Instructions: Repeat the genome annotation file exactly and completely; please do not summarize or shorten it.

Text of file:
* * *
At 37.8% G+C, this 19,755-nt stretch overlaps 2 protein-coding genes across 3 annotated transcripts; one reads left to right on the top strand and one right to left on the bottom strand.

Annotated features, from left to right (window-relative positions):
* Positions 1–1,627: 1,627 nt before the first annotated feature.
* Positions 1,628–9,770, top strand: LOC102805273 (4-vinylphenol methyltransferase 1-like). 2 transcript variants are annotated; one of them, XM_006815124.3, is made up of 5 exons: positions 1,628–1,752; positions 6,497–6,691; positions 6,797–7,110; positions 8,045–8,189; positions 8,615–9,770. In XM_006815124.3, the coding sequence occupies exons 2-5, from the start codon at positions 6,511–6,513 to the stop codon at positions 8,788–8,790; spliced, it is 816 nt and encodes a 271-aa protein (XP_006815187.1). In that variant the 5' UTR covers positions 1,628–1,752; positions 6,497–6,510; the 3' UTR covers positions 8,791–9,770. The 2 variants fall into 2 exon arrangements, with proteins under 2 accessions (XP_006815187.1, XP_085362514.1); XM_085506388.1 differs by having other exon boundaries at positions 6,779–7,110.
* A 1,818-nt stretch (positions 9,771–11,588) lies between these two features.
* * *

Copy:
At 37.8% G+C, this 19,755-nt stretch overlaps 2 protein-coding genes across 3 annotated transcripts; one reads left to right on the top strand and one right to left on the bottom strand.

Annotated features, from left to right (window-relative positions):
* Positions 1–1,627: 1,627 nt before the first annotated feature.
* Positions 1,628–9,770, top strand: LOC102805273 (4-vinylphenol methyltransferase 1-like). 2 transcript variants are annotated; one of them, XM_006815124.3, is made up of 5 exons: positions 1,628–1,752; positions 6,497–6,691; positions 6,797–7,110; positions 8,045–8,189; positions 8,615–9,770. In XM_006815124.3, the coding sequence occupies exons 2-5, from the start codon at positions 6,511–6,513 to the stop codon at positions 8,788–8,790; spliced, it is 816 nt and encodes a 271-aa protein (XP_006815187.1). In that variant the 5' UTR covers positions 1,628–1,752; positions 6,497–6,510; the 3' UTR covers positions 8,791–9,770. The 2 variants fall into 2 exon arrangements, with proteins under 2 accessions (XP_006815187.1, XP_085362514.1); XM_085506388.1 differs by having other exon boundaries at positions 6,779–7,110.
* A 1,818-nt stretch (positions 9,771–11,588) lies between these two features.